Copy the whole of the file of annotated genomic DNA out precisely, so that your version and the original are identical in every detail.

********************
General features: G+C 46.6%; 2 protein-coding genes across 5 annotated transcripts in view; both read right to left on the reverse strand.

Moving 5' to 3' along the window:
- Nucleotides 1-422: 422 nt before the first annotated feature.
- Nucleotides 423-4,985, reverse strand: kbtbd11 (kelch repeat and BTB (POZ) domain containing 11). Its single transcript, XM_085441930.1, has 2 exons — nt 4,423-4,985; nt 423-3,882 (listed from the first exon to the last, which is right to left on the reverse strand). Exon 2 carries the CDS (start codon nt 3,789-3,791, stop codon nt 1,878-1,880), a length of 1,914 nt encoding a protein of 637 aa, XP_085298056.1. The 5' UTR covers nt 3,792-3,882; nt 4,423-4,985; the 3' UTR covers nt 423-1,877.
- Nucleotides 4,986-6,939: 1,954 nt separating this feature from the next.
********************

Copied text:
General features: G+C 46.6%; 2 protein-coding genes across 5 annotated transcripts in view; both read right to left on the reverse strand.

Moving 5' to 3' along the window:
- Nucleotides 1-422: 422 nt before the first annotated feature.
- Nucleotides 423-4,985, reverse strand: kbtbd11 (kelch repeat and BTB (POZ) domain containing 11). Its single transcript, XM_085441930.1, has 2 exons — nt 4,423-4,985; nt 423-3,882 (listed from the first exon to the last, which is right to left on the reverse strand). Exon 2 carries the CDS (start codon nt 3,789-3,791, stop codon nt 1,878-1,880), a length of 1,914 nt encoding a protein of 637 aa, XP_085298056.1. The 5' UTR covers nt 3,792-3,882; nt 4,423-4,985; the 3' UTR covers nt 423-1,877.
- Nucleotides 4,986-6,939: 1,954 nt separating this feature from the next.